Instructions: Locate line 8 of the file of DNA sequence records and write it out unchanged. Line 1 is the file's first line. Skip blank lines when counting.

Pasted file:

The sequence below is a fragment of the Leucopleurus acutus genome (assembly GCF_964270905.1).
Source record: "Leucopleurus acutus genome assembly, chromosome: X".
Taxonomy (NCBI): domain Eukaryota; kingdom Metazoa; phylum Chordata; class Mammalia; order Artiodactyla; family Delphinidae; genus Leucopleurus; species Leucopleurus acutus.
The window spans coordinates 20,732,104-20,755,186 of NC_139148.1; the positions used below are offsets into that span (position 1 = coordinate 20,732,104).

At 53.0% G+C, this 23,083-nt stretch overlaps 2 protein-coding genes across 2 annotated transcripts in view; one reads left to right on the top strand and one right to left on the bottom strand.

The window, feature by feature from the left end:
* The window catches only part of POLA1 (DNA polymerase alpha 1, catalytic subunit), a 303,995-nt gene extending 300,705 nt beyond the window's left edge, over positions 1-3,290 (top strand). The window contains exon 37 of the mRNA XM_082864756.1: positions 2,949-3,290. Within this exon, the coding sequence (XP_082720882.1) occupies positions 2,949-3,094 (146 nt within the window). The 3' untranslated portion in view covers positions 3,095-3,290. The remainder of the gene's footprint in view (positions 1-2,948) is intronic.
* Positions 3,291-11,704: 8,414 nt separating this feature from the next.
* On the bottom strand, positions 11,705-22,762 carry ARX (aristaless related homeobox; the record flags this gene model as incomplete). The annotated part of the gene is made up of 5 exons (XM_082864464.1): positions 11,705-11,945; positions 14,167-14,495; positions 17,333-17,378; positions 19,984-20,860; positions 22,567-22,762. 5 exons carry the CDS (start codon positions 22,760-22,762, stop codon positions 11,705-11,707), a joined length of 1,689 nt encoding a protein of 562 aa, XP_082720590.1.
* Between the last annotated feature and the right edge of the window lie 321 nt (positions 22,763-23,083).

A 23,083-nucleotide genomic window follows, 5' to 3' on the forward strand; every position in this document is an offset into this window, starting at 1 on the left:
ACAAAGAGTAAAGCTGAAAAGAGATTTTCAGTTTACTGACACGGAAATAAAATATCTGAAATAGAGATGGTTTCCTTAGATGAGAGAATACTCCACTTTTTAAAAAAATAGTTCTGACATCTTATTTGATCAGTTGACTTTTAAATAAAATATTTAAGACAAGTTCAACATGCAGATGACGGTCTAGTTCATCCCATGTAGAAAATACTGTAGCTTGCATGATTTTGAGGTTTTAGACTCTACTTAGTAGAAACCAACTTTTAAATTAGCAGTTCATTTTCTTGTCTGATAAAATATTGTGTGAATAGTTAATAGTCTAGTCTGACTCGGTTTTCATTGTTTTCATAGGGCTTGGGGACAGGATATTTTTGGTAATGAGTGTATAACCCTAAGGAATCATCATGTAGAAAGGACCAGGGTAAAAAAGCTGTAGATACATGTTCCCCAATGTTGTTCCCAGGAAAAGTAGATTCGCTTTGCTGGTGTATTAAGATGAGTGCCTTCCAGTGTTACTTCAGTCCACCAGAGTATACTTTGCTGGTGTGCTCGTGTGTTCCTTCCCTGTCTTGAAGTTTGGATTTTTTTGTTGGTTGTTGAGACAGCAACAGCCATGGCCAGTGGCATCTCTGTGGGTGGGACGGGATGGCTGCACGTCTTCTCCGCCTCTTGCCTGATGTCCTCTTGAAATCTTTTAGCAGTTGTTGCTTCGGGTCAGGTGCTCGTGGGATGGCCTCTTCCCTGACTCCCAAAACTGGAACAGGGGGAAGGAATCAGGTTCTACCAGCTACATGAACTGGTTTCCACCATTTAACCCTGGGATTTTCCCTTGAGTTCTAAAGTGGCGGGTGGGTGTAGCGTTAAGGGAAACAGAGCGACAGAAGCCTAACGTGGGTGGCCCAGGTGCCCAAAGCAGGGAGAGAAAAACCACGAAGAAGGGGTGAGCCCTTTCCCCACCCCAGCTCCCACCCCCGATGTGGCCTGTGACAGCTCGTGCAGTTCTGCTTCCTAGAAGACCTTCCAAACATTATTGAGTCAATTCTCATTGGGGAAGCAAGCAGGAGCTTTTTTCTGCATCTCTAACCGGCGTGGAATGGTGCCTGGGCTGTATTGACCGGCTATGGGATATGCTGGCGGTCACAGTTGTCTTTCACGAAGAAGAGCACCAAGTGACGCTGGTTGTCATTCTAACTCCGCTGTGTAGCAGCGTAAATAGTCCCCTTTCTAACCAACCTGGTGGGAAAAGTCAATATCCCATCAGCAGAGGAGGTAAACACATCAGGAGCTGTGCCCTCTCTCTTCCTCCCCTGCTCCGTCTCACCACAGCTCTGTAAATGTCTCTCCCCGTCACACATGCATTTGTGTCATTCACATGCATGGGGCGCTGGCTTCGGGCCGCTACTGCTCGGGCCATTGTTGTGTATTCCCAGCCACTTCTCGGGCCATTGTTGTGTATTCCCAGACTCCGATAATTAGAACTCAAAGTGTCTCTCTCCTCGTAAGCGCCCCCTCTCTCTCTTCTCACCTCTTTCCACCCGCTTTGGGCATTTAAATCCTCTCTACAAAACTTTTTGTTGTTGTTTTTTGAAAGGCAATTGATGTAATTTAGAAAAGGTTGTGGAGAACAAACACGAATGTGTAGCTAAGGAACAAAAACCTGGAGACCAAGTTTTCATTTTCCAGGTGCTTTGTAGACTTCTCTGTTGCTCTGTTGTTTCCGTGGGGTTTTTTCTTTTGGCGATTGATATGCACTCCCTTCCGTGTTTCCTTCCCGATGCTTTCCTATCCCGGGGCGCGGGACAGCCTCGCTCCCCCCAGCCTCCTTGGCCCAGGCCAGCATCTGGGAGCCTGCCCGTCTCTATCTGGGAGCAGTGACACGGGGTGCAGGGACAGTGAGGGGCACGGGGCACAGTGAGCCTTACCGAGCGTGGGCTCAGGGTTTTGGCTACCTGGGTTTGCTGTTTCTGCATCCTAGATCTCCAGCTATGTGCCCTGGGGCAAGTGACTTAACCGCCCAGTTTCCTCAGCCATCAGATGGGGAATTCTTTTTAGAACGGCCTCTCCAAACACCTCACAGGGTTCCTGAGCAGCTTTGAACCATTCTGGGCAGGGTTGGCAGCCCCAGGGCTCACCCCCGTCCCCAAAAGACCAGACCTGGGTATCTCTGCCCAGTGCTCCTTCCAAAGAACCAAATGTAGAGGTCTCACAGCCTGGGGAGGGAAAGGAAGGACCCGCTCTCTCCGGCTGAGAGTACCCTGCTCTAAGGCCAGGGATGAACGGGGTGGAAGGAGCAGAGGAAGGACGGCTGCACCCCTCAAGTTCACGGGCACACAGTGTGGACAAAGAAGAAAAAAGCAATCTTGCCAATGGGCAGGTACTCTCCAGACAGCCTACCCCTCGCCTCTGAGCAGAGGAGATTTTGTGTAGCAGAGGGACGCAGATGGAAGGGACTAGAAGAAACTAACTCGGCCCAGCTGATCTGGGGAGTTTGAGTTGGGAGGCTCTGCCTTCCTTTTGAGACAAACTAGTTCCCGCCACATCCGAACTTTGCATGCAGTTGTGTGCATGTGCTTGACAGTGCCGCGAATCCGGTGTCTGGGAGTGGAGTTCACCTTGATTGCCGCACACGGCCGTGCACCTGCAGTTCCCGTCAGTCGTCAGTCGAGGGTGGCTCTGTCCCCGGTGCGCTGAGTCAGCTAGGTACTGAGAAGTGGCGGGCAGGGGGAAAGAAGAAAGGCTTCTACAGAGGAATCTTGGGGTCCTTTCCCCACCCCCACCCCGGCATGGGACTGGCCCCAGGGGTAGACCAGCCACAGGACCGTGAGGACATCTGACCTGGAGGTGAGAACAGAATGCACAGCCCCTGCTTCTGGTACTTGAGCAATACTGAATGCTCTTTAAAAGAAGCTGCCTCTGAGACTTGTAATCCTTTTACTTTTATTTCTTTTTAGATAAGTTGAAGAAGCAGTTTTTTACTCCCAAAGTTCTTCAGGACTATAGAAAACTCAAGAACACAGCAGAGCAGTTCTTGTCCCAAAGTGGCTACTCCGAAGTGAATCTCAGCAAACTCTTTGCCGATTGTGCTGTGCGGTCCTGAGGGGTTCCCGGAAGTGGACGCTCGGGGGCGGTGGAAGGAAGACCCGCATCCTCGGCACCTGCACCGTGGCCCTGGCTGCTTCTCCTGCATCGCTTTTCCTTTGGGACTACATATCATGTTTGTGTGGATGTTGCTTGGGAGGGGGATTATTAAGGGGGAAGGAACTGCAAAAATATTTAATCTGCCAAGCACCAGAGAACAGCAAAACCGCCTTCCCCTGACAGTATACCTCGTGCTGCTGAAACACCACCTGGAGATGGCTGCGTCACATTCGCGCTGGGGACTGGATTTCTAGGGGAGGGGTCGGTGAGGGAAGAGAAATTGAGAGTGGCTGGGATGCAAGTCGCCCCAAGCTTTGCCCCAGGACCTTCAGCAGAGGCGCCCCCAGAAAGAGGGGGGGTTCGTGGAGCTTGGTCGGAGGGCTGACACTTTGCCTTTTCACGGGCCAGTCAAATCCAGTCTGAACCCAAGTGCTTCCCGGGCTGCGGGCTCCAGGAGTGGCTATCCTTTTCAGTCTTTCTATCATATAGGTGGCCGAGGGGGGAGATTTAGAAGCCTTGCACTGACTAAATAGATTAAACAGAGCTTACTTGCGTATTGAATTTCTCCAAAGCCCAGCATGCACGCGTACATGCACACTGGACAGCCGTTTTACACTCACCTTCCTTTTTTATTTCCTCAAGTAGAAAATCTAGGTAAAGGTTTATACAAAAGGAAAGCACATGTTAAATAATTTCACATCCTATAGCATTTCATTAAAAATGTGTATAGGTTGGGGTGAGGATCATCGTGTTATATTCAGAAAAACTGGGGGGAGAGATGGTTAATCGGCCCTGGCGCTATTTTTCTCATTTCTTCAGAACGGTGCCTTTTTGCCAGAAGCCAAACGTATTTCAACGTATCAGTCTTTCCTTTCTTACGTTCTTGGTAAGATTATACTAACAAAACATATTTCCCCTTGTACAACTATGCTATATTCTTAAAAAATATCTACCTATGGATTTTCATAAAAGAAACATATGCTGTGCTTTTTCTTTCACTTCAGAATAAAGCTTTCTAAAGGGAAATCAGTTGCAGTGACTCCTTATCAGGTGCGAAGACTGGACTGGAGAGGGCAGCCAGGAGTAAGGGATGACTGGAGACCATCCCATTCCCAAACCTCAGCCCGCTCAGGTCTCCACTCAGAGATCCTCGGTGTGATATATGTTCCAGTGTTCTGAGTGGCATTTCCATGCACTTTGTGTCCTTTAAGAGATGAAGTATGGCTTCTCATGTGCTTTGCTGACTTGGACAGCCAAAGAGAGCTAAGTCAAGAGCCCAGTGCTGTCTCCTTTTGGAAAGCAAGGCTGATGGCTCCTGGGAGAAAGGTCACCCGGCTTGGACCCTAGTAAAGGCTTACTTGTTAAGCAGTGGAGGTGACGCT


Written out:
* Positions 3,291-11,704: 8,414 nt separating this feature from the next.